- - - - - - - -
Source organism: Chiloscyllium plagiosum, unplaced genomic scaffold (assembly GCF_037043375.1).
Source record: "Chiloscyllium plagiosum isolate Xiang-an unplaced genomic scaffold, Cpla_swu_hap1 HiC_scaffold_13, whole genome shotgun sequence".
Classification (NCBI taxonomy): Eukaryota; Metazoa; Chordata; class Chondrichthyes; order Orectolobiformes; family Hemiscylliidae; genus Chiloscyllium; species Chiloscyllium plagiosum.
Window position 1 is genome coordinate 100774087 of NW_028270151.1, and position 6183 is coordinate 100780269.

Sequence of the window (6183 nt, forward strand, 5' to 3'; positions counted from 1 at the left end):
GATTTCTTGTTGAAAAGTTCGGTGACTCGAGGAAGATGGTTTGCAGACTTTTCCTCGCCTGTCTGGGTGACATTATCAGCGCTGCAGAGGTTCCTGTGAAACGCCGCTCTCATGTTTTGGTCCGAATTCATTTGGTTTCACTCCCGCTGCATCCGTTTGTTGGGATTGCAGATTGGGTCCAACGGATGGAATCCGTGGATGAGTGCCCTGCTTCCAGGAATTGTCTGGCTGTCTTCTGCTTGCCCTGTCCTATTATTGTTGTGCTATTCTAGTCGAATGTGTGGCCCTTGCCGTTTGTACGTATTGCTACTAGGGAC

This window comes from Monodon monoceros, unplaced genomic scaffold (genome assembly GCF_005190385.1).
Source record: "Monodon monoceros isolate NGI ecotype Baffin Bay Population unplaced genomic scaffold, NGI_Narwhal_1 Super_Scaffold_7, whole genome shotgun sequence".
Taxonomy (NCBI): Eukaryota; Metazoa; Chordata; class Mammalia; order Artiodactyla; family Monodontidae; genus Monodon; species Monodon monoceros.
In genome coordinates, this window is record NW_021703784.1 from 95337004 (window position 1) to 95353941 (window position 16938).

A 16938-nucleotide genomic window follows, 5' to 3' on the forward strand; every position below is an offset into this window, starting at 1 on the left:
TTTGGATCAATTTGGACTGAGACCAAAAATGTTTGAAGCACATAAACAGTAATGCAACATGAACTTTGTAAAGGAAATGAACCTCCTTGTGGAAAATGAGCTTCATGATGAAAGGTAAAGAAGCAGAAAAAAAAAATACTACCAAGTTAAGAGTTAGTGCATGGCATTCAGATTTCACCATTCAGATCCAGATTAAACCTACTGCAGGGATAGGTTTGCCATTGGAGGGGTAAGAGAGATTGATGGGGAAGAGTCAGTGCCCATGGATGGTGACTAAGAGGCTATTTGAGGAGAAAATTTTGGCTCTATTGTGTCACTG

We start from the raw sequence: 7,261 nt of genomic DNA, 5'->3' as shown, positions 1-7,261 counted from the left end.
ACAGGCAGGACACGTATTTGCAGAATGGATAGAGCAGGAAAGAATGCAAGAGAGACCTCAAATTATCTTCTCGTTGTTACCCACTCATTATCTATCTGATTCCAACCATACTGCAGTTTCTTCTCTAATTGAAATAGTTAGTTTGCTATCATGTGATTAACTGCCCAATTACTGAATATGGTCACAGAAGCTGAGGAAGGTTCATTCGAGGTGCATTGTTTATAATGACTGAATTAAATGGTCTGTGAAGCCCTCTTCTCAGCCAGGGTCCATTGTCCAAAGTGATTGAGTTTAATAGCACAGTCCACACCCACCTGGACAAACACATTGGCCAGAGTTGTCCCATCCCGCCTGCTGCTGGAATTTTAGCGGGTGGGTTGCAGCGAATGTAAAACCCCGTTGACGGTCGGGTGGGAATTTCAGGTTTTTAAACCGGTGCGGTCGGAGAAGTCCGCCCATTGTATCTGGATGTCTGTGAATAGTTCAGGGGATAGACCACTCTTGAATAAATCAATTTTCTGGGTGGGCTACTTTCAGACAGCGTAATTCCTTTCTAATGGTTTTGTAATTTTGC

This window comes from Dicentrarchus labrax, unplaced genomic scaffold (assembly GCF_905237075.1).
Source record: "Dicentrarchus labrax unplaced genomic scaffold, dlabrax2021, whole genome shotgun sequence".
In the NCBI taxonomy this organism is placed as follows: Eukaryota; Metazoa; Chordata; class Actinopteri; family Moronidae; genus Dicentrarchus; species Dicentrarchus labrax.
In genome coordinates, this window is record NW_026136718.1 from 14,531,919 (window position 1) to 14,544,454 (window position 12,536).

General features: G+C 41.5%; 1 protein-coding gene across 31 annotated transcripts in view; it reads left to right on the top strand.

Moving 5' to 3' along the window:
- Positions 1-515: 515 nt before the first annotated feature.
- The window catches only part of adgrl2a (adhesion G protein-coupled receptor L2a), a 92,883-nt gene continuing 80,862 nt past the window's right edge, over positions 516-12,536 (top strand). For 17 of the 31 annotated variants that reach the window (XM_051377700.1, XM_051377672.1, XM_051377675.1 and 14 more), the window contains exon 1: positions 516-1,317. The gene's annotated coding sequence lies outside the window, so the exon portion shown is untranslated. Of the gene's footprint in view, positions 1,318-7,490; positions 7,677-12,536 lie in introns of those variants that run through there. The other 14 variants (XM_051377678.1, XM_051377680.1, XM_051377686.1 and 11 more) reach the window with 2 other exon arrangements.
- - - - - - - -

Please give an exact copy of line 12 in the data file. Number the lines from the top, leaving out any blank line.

TTTGGATCAATTTGGACTGAGACCAAAAATGTTTGAAGCACATAAACAGTAATGCAACATGAACTTTGTAAAGGAAATGAACCTCCTTGTGGAAAATGAGCTTCATGATGAAAGGTAAAGAAGCAGAAAAAAAAAATACTACCAAGTTAAGAGTTAGTGCATGGCATTCAGATTTCACCATTCAGATCCAGATTAAACCTACTGCAGGGATAGGTTTGCCATTGGAGGGGTAAGAGAGATTGATGGGGAAGAGTCAGTGCCCATGGATGGTGACTAAGAGGCTATTTGAGGAGAAAATTTTGGCTCTATTGTGTCACTG